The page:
Secondly, modular technology can be utilized to reduce site construction costs and allow for reinvestment of the savings towards better technology.  The remoteness of many FN communities significantly drives up the cost of site construction and the carbon footprint associated with site-built installations.  Modularization can reduce site construction costs up to 80% - again these funds can be used to improve environmental performance and water quality.

Thirdly, the transfer of knowledge and expertise to the host FN community needs to being during facility design, not after handover.  The lessons-learned during facility design, construction, commissioning and startup are the most important in understanding the robustness and capabilities of a system.

Fourthly, the Internet of Things creates a new opportunity to provide 24-7 connectivity between the equipment, the operator , the owner and the expert resources that can help anticipate, troubleshoot and respond to issues as they arise.  Sensing equipment installed in modular systems with internet/satellite connectivity facilitate the access to expert advice needed to guide operators through understanding their system and responding to problems.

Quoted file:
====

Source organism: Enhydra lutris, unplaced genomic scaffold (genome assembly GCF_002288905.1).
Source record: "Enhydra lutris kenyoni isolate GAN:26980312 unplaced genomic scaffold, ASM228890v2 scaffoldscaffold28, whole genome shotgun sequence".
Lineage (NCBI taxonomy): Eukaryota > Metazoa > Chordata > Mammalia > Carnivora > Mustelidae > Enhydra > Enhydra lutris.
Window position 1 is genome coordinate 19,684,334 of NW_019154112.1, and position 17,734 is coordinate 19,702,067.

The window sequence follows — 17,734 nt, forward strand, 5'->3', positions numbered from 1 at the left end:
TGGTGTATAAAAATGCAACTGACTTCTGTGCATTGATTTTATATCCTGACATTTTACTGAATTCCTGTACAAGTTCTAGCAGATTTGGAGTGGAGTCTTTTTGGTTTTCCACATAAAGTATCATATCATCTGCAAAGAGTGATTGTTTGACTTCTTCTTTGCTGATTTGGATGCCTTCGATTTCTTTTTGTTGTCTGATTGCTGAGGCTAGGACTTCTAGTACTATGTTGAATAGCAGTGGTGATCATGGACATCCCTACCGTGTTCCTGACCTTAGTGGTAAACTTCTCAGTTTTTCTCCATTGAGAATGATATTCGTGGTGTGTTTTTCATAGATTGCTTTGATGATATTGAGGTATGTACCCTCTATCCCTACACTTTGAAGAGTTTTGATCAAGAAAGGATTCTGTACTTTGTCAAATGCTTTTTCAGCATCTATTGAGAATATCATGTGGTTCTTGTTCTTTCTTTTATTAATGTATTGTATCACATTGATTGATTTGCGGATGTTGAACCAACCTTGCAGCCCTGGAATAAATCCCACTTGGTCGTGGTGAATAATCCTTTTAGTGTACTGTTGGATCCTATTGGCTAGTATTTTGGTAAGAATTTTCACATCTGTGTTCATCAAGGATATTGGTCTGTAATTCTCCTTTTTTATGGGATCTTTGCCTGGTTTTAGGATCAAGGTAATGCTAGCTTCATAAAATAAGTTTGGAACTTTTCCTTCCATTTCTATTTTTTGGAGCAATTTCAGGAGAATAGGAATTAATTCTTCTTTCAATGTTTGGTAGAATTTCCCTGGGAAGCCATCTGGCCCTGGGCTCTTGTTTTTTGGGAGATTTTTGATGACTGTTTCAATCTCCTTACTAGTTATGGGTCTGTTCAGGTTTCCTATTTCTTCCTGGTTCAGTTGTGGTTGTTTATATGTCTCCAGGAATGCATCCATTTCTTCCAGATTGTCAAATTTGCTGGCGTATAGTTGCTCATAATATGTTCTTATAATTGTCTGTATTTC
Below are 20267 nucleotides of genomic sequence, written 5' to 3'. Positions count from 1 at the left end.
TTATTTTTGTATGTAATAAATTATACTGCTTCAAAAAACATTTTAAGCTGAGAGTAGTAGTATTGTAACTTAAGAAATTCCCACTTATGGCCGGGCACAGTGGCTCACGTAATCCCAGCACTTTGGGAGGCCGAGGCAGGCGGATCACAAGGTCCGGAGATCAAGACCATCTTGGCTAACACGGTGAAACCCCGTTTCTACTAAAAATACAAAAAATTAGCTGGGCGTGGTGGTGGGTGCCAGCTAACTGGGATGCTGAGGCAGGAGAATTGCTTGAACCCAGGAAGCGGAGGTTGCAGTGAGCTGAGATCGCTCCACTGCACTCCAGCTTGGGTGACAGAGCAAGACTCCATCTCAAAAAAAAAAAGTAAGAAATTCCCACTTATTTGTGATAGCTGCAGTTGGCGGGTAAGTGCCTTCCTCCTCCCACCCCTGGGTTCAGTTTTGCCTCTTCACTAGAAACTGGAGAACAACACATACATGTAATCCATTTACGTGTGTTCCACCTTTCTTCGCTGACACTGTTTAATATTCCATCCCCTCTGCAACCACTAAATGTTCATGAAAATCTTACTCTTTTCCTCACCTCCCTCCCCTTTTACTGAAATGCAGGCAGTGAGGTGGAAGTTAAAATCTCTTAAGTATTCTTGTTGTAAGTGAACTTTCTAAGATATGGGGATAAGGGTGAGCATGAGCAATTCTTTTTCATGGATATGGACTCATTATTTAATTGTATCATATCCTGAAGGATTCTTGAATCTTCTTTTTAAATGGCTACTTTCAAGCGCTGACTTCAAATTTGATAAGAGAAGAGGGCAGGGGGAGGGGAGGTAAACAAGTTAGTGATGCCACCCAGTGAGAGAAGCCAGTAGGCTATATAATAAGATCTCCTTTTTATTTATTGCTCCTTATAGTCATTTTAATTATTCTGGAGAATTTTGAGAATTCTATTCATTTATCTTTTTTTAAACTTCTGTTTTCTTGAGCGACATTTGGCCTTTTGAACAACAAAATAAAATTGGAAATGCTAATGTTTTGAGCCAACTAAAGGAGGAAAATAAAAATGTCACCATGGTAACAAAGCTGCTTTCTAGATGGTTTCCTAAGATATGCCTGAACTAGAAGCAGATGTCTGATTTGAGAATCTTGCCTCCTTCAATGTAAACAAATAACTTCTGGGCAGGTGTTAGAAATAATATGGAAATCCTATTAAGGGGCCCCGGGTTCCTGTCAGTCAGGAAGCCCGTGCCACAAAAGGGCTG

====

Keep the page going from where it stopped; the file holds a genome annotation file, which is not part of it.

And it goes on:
Finally, co-investment by the technology provider, host FN community, government and 3rd party capital in the assets provides a unique opportunity to leverage the Government's investment and ensure the commitment of all parties towards a sustainable solution.  The combination of an appropriate capital structure and informed governance can dramatically reduce the life-cycle cost of the investment and avoid premature deterioration of asset integrity and system performance.

Fast-Track Repair, Retrofit and Replacement of Municipal Water Systems

The Government of Alberta has set aside $545 million over 5 years to repair and update rural water treatment facilities through the Alberta's Water For Life program.  Municipal governments have a number of options available to accelerate access to these funds and improve the speed of execution for water and wastewater solutions.